In the garage, Tyler searched for a thin wood scrap. Finding one just the right size, he went in the house to paint it. With a pointed brush he printed the letters. He made two holes in the wood with a hammer and nail and put a piece of twine through them so he could wear the name tag around his neck. When he took his shirt off, this name tag would stay put and wouldn’t get ruined. Tyler showed it to Mom and Dad. “Clever,” they told him.
Tyler wanted to show it to his best friend, Jason. He went outside and looked to see if Jason was in his yard next door. From the other direction, a boy on a tricycle whizzed by, laughing. His dog ran along beside him, barking in fun. It was little Jimmy from down the block.
Jimmy’s mother ran after him, calling frantically, “Stop! You’ve gone too far!” But Jimmy didn’t hear her, so Tyler raced to catch up with him. Grabbing the tricycle, Tyler gently pulled it to a stop and turned it around. He led Jimmy and his dog back to Jimmy’s mother.
“Thank you for stopping him,” she said. “He might have ridden into the street and been hurt. You’re a good neighbor!”
Tyler waved good-bye and headed back to find Jason. He reached for his name tag and stopped suddenly. It was gone! It must have fallen off while I was running, he realized. He finally found it, but the twine was broken and the name tag lay in pieces. It had been run over by the tricycle. Tyler walked home and laid the pieces on the table. “Jimmy ran over my name tag,” he told his mother, angrily. Then, with a big sigh, he said, “But I guess he didn’t mean to.”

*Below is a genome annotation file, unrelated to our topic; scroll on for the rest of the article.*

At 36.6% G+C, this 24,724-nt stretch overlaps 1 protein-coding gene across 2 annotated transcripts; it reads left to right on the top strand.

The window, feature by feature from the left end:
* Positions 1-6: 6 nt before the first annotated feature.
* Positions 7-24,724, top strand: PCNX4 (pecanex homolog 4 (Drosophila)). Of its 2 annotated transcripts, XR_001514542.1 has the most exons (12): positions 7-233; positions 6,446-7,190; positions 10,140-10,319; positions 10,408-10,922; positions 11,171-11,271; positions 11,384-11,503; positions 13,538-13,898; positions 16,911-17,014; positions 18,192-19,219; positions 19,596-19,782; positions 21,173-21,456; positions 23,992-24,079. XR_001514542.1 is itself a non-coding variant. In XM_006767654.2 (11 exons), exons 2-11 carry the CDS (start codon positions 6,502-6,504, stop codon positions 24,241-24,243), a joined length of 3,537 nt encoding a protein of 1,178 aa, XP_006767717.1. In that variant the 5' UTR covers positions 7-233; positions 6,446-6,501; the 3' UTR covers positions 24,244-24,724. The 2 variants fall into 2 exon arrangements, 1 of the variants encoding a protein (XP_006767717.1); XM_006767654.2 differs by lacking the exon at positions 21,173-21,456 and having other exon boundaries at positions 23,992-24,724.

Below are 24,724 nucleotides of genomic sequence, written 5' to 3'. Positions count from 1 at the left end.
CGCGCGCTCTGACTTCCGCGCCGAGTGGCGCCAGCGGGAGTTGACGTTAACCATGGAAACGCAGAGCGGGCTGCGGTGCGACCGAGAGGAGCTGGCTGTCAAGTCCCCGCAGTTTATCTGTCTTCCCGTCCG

A few minutes later, Tyler heard his father come home and ran out to tell him about the name tag.
“You know,” his father said, “not all missionaries wear name tags. When I was a missionary, we didn’t have name tags.”
Tyler was surprised. “How did people know you believed in Jesus Christ?”
“We told them,” Dad said. “And we tried to show them by the way we acted.”
That evening Tyler and his parents went to the stake center because one of his friends was being baptized. During the meeting, a speaker talked about Jesus Christ. “If we try to live as he did,” the man said, “people will know we believe in him.”
Tyler thought about that as they went home. Remembering what Dad had said, he suddenly knew what he could do.
“Mom! Dad!” he said excitedly. “There is a name tag I can wear that won’t get ruined or lost—an invisible one! If I try my hardest to live like Jesus Christ did, it’s like telling people I believe in him. It’s like wearing an invisible name tag!”
Dad smiled. “You’re right, son.”
Mom hugged Tyler. “I’ve already seen your invisible name tag.”
“You have?” Tyler asked, looking down at his shirt.
“Yes, it’s been there,” replied his mother. “Each time you’ve been helpful and kind—like when you washed the dishes for your sister and when you helped little Jimmy—your name tag was there.”
Tyler looked down again. He didn’t see the invisible name tag, but his mother had seen it. He hoped other people would see it, too, because he wanted everyone to know that he believed in Jesus Christ.